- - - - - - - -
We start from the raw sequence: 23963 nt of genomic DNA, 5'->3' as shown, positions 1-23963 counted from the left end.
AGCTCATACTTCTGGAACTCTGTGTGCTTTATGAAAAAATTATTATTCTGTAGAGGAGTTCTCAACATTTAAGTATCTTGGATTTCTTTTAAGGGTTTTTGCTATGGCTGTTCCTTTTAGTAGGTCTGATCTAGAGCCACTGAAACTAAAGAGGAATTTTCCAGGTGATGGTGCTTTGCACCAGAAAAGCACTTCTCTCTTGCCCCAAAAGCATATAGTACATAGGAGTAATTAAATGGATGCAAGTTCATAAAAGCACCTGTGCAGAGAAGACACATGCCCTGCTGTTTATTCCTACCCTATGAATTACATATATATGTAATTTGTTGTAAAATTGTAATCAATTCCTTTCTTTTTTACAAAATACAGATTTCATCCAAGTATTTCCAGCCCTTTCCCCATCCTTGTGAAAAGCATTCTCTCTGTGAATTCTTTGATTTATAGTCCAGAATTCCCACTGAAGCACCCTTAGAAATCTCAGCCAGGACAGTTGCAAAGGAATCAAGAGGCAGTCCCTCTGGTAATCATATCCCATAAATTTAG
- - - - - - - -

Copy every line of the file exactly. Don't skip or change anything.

We start from the raw sequence: 23963 nt of genomic DNA, 5'->3' as shown, positions 1-23963 counted from the left end.
AGCTCATACTTCTGGAACTCTGTGTGCTTTATGAAAAAATTATTATTCTGTAGAGGAGTTCTCAACATTTAAGTATCTTGGATTTCTTTTAAGGGTTTTTGCTATGGCTGTTCCTTTTAGTAGGTCTGATCTAGAGCCACTGAAACTAAAGAGGAATTTTCCAGGTGATGGTGCTTTGCACCAGAAAAGCACTTCTCTCTTGCCCCAAAAGCATATAGTACATAGGAGTAATTAAATGGATGCAAGTTCATAAAAGCACCTGTGCAGAGAAGACACATGCCCTGCTGTTTATTCCTACCCTATGAATTACATATATATGTAATTTGTTGTAAAATTGTAATCAATTCCTTTCTTTTTTACAAAATACAGATTTCATCCAAGTATTTCCAGCCCTTTCCCCATCCTTGTGAAAAGCATTCTCTCTGTGAATTCTTTGATTTATAGTCCAGAATTCCCACTGAAGCACCCTTAGAAATCTCAGCCAGGACAGTTGCAAAGGAATCAAGAGGCAGTCCCTCTGGTAATCATATCCCATAAATTTAG